Baird’s Sandpiper: some ID notes

The first migrant Baird’s Sandpipers usually appear in southern Ontario during the last few days of July / early August. Here are a few comments on what to look for with Baird’s (far from a definitive list).

The pics below were taken on 17 August 2014 in Ottawa at Shirley’s Bay:

– Broad, flat back
– Quite evenly horizontal in orientation while foraging
– Oval, compressed body build
– Long & lean with a very attenuated rear
– Primaries often held in criss-cross (open scissor) formation
– Relatively small head, & thin, elegant bill

Habitat: often found in slightly drier sites, such as the outskirts of mud flats, field sites, sod farms, etc.

Behavior: A relatively dainty forager, less likely to aggressively probe the mud, preferring to lightly pick away at substrate.


Figure 1: Note here that the Baird’s, which is larger than the adjacent Semipalmated Sandpipers, appears similar-sized, even smaller in comparison, from this angle. However, its broad back, oval GISS, evenly horizontal feeding posture, and crisscrossed primaries warrant further investigating.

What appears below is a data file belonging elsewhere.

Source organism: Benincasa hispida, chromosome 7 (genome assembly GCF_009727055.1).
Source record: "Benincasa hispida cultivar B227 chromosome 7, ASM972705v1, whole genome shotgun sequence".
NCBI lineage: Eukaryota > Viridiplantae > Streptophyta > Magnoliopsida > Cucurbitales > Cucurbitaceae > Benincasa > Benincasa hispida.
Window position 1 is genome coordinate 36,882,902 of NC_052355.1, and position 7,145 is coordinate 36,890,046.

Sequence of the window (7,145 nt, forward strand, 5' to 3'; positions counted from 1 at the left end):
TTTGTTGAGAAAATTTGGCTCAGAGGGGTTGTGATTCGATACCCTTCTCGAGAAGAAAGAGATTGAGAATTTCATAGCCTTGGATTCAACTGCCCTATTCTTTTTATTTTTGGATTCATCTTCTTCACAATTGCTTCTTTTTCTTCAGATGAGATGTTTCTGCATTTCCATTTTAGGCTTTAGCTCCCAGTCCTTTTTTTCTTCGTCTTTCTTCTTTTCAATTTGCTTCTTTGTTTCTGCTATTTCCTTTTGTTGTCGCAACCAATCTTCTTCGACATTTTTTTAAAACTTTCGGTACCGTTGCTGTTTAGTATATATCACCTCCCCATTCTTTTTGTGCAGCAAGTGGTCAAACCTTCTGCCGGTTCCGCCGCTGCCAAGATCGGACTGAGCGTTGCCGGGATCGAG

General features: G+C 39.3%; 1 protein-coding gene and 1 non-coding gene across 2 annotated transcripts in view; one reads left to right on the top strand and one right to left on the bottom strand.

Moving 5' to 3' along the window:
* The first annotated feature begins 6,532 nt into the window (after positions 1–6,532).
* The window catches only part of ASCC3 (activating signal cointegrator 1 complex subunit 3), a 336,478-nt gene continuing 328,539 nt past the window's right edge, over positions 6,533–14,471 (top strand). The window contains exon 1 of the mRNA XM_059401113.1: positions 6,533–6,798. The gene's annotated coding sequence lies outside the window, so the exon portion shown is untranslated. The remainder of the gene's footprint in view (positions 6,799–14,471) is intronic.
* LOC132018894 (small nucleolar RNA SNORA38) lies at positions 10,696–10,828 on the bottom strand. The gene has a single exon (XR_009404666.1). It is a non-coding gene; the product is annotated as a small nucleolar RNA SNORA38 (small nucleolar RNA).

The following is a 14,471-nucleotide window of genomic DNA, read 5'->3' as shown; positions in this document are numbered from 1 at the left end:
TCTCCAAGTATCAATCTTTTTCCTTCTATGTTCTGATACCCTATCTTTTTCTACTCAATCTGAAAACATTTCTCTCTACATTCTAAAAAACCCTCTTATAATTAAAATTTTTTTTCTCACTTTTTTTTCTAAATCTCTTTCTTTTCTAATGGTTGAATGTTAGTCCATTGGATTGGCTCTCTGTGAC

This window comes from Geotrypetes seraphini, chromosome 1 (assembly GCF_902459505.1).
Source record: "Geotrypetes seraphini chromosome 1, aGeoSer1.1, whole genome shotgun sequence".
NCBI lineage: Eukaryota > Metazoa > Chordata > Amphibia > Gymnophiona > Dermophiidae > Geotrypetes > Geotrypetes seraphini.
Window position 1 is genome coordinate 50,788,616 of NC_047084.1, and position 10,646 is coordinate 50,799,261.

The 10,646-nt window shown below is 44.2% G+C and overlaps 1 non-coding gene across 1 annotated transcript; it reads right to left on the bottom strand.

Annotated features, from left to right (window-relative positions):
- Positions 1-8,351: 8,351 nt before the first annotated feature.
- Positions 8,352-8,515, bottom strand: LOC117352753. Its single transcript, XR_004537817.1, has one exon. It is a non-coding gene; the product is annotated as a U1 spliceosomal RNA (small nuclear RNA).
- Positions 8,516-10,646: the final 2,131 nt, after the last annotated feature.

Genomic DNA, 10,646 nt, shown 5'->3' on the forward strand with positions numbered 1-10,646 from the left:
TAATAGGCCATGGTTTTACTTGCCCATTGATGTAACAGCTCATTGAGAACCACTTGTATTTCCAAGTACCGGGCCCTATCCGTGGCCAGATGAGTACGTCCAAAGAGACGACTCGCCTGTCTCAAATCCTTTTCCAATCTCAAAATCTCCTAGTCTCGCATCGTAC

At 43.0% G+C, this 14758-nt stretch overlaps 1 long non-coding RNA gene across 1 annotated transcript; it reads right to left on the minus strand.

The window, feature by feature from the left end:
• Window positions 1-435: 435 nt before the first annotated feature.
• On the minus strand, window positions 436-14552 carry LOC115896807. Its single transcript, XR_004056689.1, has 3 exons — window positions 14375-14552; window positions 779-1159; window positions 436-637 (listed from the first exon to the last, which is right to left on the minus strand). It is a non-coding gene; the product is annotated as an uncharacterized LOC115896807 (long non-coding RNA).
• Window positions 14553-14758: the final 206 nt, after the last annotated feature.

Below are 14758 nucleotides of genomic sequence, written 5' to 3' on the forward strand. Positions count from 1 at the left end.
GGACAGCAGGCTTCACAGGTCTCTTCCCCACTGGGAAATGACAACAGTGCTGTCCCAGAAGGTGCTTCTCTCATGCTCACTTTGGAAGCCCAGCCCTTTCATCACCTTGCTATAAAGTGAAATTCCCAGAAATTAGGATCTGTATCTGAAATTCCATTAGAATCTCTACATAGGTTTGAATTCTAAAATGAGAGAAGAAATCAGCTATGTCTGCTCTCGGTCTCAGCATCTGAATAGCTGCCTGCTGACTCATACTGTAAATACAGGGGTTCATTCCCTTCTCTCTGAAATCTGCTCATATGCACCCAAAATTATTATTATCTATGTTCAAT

Figure 2: From this angle, compared to the Semipalmated Sandpiper at right, note: the larger size overall, longer and thinner bill, and long primaries which are held at a crisscross (open scissor) orientation.


Figure 3: At this angle, the long, lean build with an elegant, attenuated rear is quite apparent with Baird’s (center) as is its larger size compared to the adjacent Semipalmated Sandpipers.


 Cox, C. 2008. Identification of North American peeps: a different approach to an old problem. Birding 40(4): 32-40.

O’Brien, M., R. Crossley, and K. Karlson. 2006. The Shorebird Guide. Houghton Mifflin, Boston.